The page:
Tune: "It Looks Like A Big Night Tonight" (EGBERT VAN ALSTYNE) (1908)

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"Mr. Block," was another "common worker" who insisted on believing he could improve his economic and social status by rejecting the teachings of the I.W.W. and keeping faith with the existing institutions and patterns for succeeding in American life. The song was most certainly inspired by the cartoon strip "Mr. Block," written by Ernest Riebe and appearing in the Industrial Worker....

Evidence of the popularity of "Mr. Block"... appeared in an Industrial Worker article, dated Aprl 17, 1913, relating the adventures of fifty Wobs as they traveled from San Francisco to Denver to participate in a free speech fight.

Fifty miles from Salt Lake City we were sabotaged by an engineer on the Western Pacific. He reported his engine was in bad shape, the train crew was ordered to Salt Lake City with two cars only, leaving us detached in the dismal desert. We had no blankets, very little to eat and drink but amidst it all "Mr. Block" and "The White Slave" and other songs of Joe Hill's were rendered.
Again, in the hop fields of California in 1913, three thousand laborers... reportedly sang "Mr. Block" at the height of their protest against unsanitary working conditions and low pay.... In Salt Lake City in 1913, "Mr. Block" was sung to attract an audience for an I.W.W. street speaker.
Gibbs M. Smith, Labor Martyr Joe Hill, New York, NY, 1969, pp. 33-35.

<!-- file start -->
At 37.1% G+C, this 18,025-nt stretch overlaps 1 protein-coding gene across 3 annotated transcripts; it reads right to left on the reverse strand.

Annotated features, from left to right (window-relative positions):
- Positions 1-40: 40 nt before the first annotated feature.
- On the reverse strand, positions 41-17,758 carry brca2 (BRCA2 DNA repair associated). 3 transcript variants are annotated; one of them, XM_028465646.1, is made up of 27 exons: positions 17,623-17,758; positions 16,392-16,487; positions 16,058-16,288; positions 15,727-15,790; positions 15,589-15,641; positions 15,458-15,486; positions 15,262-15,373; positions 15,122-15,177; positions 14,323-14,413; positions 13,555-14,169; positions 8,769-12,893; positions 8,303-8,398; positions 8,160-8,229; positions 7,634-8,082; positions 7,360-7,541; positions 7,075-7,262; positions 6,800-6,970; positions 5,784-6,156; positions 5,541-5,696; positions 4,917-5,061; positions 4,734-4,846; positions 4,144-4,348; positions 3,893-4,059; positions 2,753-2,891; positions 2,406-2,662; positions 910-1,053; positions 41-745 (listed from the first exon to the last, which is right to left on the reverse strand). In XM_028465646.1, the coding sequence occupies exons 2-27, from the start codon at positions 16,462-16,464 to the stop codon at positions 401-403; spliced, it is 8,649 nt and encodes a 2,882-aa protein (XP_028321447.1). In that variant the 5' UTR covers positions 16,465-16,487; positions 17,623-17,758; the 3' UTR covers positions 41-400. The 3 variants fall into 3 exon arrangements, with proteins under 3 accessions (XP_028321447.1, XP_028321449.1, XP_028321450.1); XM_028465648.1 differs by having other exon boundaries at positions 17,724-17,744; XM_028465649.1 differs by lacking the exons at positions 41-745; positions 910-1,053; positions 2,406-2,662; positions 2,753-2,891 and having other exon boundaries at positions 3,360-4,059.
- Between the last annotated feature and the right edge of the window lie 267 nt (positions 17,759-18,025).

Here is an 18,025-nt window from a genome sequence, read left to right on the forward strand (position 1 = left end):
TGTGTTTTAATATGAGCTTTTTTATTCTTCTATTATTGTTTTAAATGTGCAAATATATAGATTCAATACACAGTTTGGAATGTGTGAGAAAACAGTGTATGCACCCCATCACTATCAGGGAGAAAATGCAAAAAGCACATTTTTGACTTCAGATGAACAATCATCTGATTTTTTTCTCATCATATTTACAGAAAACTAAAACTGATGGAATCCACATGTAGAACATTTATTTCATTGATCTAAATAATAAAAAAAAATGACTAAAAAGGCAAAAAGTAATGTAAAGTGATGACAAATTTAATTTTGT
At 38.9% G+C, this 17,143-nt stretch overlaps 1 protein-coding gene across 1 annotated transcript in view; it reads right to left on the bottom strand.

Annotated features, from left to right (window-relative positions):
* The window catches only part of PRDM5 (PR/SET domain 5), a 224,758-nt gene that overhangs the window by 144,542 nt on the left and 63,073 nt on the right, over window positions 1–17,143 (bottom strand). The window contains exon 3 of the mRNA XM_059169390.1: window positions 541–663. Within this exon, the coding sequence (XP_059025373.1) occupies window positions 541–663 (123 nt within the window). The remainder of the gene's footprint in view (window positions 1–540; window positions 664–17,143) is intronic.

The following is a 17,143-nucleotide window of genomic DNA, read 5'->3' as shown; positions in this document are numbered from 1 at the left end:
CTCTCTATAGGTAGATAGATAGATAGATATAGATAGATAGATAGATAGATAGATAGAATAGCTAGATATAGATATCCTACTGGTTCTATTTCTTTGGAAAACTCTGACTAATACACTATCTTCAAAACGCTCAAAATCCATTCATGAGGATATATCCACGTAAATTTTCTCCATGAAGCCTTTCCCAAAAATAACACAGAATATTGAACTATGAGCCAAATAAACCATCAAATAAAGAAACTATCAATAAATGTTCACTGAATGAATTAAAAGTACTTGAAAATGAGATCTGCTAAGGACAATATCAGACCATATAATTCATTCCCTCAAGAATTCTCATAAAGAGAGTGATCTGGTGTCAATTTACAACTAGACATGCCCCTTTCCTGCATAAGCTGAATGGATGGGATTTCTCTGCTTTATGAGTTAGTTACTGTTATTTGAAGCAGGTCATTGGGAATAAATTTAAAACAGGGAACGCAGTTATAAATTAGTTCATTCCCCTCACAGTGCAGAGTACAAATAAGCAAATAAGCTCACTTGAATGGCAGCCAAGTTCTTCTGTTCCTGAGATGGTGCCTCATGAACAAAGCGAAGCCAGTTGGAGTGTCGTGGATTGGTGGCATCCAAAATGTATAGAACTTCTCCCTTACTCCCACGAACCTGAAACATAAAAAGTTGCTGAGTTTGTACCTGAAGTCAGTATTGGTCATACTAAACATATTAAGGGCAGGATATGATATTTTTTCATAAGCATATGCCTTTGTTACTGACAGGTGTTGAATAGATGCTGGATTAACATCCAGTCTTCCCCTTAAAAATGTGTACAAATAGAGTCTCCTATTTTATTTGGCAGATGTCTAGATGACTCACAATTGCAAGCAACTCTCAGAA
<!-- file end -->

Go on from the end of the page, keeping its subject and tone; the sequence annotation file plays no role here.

..."Mr. Block"... was being sung by striking hop pickers in Wheatland, California when the sheriff moved in and provoked a riot. At the subsequent trial of organizers Ford and Suhr, the song was read by the prosecution and the songbook given to the jury, the local paper noting, "it was not the song itself that was so suggestive as it is the flaming red cover of the book wherein it was contained, Songs to Fan the Flames of Discontent."
Fred Thompson, liner notes for Bruce "Utah" Phillips, "We Have Fed You All a Thousand Years," Philo 1076, 1984.

First published in the 6 Mar 1913 edition (fifth edition) of the Industrial Worker "Little Red Songbook."

Please give me your attention, I'll introduce to you
A man that is a credit to "Our Red White and Blue,"
His head is made of lumber, and solid as a rock;
He is a common worker and his name is Mr. Block.
And Block he thinks he may
Be President some day.
Oh Mr. Block, you were born by mistake,
You take the cake, you make me ache.
Tie a rock on your block and then jump in the lake,
Kindly do that for Liberty's sake.
Yes, Mr. Block is lucky; he found a job, by gee!
The sharks got seven dollars, for job and fare and fee.
They shipped him to a desert and dumped him with his truck,
But when he tried to find his job, he sure was out of luck,
He shouted, "That's too raw,
I'll fix them with the law."

Block hiked back to the city, but wasn't doing well.
He said "I'll join the union -- the great A. F. of L."
He got a job next morning, got fired in the night,
He said, "I'll see Sam Gompers and he'll fix that foreman right."
Sam Gompers said, "You see,
You've got our sympathy."

Election day he shouted, "A Socialist for Mayor!"
The "comrade" got elected, he happy was for fair,
But after the election he got an awful shock,
A great big socialistic Bull did rap him on the block.
And Comrade Block did sob,
"I helped him to his job."

The money kings in Cuba blew up the gunboat Maine,
But Block got awful angry and blamed it all on Spain.
He went right in the battle and there he lost his leg.
And now he's peddling shoestrings and is walking on a peg.
He shouts, "Remember Maine,
Hurrah! To hell with Spain!"

Poor Block he died one evening, I'm very glad to state,
He climbed the golden ladder up to the pearly gate.
He said, "Oh Mister Peter, one word I'd like to tell,
I'd like to meet the Astorbilts and John D Rockefell."
Old Pete said, "Is that so?
You'll meet them down below."


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